When suiting up, the jacket, dress shoes and tie tend to get most of the attention. But it’s the dress shirt that actually sets the tone for the rest of the outfit, albeit in a subtler way. A blue button-down oxford sends a different message than a white twill shirt with French cuffs, for example, even if they’re worn with the same suit and shoes. That’s why even if you might not wear them often, it’s worth having a few proper dress shirts in your closet. If you only have one suit, you can make it feel fresh by swapping out the dress shirt.
Having a variety of dress shirts will also help you be prepared for different occasions. Got a fancy wedding coming up? Break out the Charvet. More casual nuptials on the coast? An oxford from Ralph Lauren will do just fine. Meeting on Monday? Keep it simple (and affordable) with something from Club Monaco. But before discussing our favorite dress shirt brands, it’s worth running down some key details to look out for, so you can shop smarter and ensure you have the right shirt for the right occasion.
The collar of the shirt is arguably the most important detail, and there’s — unfortunately — a lot of room for error. With so many different shirt collar styles and sizes, it’s possible to end up with one that’s not the right fit for your suit and tie, or that’s the wrong style for the occasion. Shirt collars can be broken down to almost infinite detail with increasingly obscure names, but a few basic styles include classic, spread and button-down.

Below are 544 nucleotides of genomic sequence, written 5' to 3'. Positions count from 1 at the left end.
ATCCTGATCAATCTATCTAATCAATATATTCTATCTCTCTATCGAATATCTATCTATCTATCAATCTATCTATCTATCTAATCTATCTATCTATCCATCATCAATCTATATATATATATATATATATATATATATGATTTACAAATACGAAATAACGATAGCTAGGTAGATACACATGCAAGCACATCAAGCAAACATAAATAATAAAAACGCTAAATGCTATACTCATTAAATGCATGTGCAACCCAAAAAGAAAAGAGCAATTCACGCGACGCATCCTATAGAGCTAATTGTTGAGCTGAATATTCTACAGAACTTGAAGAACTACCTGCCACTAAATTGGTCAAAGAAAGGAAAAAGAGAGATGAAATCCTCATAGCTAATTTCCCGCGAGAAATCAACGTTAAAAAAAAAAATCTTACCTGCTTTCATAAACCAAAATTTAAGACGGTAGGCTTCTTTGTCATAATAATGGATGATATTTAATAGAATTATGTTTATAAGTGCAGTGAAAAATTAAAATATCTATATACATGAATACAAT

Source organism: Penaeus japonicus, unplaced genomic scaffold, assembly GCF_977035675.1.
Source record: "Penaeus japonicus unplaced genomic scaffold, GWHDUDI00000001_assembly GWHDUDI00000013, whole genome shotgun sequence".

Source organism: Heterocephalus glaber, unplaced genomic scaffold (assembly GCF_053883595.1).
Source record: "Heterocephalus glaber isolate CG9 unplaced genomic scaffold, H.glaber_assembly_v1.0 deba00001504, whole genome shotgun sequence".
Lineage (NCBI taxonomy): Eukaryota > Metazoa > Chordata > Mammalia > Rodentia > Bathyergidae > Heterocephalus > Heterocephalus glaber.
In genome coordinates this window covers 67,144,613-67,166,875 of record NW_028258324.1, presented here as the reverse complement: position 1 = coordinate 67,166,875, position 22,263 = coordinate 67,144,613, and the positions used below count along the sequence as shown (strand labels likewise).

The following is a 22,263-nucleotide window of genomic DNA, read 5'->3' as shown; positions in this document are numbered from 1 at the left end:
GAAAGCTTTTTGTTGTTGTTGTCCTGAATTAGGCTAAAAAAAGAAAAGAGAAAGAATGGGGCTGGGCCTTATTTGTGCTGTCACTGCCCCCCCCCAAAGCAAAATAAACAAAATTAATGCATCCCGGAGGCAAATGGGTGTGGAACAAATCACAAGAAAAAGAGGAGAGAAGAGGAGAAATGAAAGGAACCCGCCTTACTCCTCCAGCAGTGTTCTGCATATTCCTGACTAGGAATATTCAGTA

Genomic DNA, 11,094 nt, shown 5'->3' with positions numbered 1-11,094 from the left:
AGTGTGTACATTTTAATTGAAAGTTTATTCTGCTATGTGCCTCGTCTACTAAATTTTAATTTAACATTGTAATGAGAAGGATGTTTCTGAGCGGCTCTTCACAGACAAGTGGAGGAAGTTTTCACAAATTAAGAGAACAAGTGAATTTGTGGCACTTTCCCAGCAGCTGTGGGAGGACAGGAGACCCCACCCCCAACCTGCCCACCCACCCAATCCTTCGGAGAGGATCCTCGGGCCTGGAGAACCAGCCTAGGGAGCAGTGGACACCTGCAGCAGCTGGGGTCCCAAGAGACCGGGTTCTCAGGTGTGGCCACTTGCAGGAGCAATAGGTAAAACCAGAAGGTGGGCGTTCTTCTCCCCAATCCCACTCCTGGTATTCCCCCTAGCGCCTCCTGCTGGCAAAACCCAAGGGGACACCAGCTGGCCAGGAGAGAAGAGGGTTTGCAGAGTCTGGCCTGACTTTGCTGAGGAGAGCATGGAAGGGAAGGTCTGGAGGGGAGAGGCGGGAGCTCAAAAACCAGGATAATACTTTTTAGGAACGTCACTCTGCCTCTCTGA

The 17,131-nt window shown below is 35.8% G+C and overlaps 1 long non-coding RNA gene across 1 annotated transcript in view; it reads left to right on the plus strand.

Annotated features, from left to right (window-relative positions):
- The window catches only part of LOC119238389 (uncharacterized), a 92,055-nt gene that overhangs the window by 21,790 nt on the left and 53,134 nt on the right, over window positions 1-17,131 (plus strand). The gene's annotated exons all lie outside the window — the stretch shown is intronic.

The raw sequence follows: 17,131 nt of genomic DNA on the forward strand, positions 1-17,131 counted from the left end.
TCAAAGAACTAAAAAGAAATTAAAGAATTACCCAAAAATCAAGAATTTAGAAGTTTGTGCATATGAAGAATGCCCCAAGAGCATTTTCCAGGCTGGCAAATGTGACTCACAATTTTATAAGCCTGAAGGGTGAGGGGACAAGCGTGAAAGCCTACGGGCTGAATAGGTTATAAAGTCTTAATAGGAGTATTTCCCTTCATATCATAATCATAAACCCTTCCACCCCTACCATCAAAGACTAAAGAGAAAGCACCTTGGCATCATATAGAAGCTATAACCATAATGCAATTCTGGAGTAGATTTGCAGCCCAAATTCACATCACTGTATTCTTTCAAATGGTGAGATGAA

As the name implies, a classic or straight collar is a more traditional style — it has no buttons and it comes to a sharp but not severe downward point. Some might want to make a distinction between a point collar, classic collar and straight collar, but in general, these collars can be grouped together. Spread collars flare outward, and this is generally seen as a more modern style. Button-down collars, such as those on oxfords, are inherently more casual.
Other styles include club collars which have rounded ends that some would associate with Peaky Blinders. There are also band collar shirts, which are basically button-up shirts without collars. Cutaway collars are more severe spread collars.
As for collar height, it’s best to go with your suit as a guide. A slim suit with a narrow lapel will generally work best with a shirt with a smaller collar, while a wide peak lapel suit should also have a proportionally large collar. It doesn’t necessarily have to be about breaking out the ruler and measuring your collars — looking in the mirror and seeing what does and doesn’t look right will be a good guide. The same goes for ties — stick with a tie that’s proportional in size to your shirt collar and jacket lapel.
The bottom line: Both a point or spread collar work well, and your collar should be proportional to your jacket and tie.
Shirts come in two different cuff styles — barrel and French. A barrel cuff is round and has sewn-in buttons that are easy to undo if you want to roll up your sleeves. Just about any casual long-sleeve shirt in your closet will have barrel cuffs. On the formal end of the spectrum is the French cuff, which has a sort of teardrop shape when fastened. You’ll need cufflinks to keep them closed. For almost any setting, a barrel cuff will be appropriate. But if you want to dress it up, French cuffs can be a good option.
The bottom line: Barrel cuffs are more versatile than French cuffs.